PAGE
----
The US State Department warns Americans of terrorist threat at World Cup – Reconsider travel to Russia
The Department of State renewed its Travel Advisory for Russia on June 15, 2018. The Department continues to advise travelers to reconsider travel to Russia. This replaces the previous Travel Advisory was issued on January 10, 2018.
The full text of the new Travel Advisory is as follows:
Russia – Level 3: Reconsider Travel
Reconsider travel to Russia due to terrorism and harassment. Some areas have increased risk. Read the entire Travel Advisory.
Do not travel to:
The north Caucasus, including Chechnya and Mount Elbrus, due to civil unrest and terrorism.
Crimea due to foreign occupation and abuses by occupying authorities.
Terrorist groups continue plotting possible attacks in Russia. Terrorists may attack with little or no warning, targeting tourist locations, transportation hubs, markets/shopping malls, and local government facilities. Bomb threats against public venues are common.
The 2018 FIFA World Cup games will be held in Moscow, St. Petersburg, Kazan, Sochi, Volgograd, Yekaterinburg, Kaliningrad, Nizhny Novgorod, Rostov-on-Don, Samara, and Saransk, Russia, from June 14 to July 15, 2018. Large-scale international events such as the World Cup present an attractive target for terrorists. Although security for the World Cup will be extensive, terrorists may seek to attack event locations such as stadiums and Fan Fest viewing areas, tourist sites, transportation hubs, and other public venues. Travelers should expect increased police presence and enhanced security measures in and around the World Cup venues. Full information about the World Cup games for U.S. citizen visitors is available on our Travel.state.gov website.
U.S. citizens are often victims of harassment, mistreatment, and extortion by law-enforcement and other officials. U.S. consular assistance to detained individuals is often unreasonably delayed by Russian officials. Russia also enforces special restrictions on dual U.S.-Russian nationals. Due to the Russian government-imposed reduction on U.S. diplomatic personnel in Russia, the U.S. government has reduced ability to provide services to U.S. citizens.
Read the Safety and Security section on the country information page.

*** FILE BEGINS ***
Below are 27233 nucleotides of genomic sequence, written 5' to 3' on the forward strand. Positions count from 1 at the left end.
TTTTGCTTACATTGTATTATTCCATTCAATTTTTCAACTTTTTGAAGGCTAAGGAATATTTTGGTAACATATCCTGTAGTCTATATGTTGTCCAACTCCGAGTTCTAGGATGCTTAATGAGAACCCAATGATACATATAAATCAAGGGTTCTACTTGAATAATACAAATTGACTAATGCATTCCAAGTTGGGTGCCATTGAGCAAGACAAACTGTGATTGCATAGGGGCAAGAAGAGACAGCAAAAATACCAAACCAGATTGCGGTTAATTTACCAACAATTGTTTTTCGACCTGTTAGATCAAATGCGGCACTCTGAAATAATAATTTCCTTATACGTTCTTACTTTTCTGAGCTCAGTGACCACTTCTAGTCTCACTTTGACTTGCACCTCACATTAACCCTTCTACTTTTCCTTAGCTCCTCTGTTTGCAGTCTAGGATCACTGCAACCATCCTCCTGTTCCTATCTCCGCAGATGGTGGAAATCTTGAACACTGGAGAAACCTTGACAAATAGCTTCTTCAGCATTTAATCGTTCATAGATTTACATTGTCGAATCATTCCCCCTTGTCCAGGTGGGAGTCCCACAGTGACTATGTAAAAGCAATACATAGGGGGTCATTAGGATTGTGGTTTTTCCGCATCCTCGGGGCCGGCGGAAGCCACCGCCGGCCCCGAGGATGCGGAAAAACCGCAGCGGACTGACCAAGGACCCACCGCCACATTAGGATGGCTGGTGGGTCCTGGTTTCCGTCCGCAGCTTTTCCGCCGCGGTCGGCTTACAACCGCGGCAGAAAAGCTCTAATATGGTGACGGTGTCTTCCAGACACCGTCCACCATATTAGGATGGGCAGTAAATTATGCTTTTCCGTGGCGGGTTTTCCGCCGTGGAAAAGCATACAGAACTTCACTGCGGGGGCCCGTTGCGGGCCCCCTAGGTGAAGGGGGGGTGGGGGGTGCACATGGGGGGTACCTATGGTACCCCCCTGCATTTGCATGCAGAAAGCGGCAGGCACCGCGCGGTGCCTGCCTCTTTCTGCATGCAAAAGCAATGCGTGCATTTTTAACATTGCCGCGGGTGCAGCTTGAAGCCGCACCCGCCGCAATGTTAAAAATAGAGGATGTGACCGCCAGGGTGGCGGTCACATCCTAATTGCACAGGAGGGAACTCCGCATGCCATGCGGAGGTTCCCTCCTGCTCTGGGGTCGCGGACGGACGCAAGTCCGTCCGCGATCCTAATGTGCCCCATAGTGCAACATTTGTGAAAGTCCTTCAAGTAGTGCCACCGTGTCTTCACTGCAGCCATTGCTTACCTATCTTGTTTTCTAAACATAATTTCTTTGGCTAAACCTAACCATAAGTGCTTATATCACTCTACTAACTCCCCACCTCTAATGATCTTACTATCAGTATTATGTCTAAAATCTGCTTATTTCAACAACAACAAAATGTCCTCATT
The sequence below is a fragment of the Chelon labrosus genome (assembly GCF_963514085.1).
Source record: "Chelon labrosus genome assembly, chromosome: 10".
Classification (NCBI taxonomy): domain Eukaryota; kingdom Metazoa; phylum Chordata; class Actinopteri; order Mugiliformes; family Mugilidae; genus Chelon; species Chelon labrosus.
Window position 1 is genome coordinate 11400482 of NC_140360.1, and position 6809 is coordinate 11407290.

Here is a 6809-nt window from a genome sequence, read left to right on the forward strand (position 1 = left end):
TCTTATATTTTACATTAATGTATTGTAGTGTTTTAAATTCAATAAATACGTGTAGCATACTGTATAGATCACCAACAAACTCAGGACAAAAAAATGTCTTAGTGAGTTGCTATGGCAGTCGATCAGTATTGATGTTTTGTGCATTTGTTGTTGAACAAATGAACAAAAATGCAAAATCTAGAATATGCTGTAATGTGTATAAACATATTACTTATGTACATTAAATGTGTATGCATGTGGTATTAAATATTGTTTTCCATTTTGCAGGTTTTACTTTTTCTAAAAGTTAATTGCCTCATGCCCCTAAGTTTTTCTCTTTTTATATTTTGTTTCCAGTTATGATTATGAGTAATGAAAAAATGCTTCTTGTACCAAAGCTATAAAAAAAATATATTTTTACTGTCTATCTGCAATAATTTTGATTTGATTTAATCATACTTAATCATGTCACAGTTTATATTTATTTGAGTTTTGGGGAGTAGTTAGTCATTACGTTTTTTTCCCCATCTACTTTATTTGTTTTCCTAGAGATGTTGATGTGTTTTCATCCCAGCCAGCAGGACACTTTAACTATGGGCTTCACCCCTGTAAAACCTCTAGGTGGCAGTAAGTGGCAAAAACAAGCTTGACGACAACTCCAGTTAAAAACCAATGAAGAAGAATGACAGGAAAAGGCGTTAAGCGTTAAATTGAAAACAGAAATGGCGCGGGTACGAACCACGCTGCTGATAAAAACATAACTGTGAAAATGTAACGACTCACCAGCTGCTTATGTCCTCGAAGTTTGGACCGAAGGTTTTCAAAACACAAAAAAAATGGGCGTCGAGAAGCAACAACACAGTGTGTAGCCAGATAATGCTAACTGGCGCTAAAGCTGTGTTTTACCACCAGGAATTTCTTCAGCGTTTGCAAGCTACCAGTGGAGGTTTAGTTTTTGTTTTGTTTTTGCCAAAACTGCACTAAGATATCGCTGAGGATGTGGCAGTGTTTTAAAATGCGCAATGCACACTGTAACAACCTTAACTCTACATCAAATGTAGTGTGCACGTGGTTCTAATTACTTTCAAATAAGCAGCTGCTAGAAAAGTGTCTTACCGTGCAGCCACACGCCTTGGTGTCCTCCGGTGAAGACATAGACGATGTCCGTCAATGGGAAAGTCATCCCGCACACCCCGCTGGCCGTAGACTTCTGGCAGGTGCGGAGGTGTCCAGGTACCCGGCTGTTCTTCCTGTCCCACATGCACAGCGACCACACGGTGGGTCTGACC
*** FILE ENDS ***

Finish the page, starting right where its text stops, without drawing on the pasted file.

If you decide to travel to Russia:
●Travelers should expect increased police presence and enhanced security measures in and around the World Cup venues and Fan Fest viewing areas.
●Monitor local media for breaking events and adjust your plans based on news information.
●Stay alert in locations frequented by Westerners.
●Have travel documents up to date and easily accessible.
●Visit our website for Travel to High-Risk Areas.
●Enroll in the Smart Traveler Enrollment Program (STEP) to receive Alerts and make it easier to locate you in an emergency.
●Follow the Department of State on Facebook and Twitter.
●Review the Crime and Safety Reports for Russia.
●S. citizens who travel abroad should always have a contingency plan for emergency situations and a plan to contact family to let them know you are safe. Review the Traveler’s Checklist.
North Caucasus (including Chechnya and Mount Elbrus)
Civil unrest and terrorist attacks continue throughout the North Caucasus region including in Chechnya, North Ossetia, Ingushetia, Dagestan, Stavropol, Karachayevo-Cherkessiya, and Kabardino-Balkariya. Local gangs have kidnapped U.S. citizens and other foreigners for ransom. There have been credible reports of arrest, torture, and extrajudicial killing of gay men in Chechnya allegedly conducted by Chechen regional authorities.
Do not attempt to climb Mount Elbrus, as travelers must pass close to volatile and insecure areas of the North Caucasus region.
The U.S. government is unable to provide emergency services to U.S. citizens traveling in the North Caucasus region, including Mount Elbrus, as U.S. government employees are prohibited from traveling to the region.
Visit our website for Travel to High-Risk Areas.
There is extensive Russian Federation military presence in Crimea. The Russian Federation is likely to take further military actions in Crimea as part of its occupation of this part of Ukraine. The international community, including the United States and Ukraine, does not recognize Russia’s purported annexation of Crimea. There are continuing abuses against foreigners and the local population by the occupation authorities in Crimea, particularly against those who are seen as challenging their authority on the peninsula.
The U.S. government is unable to provide emergency services to U.S. citizens traveling in Crimea as U.S. government employees are prohibited from traveling to Crimea.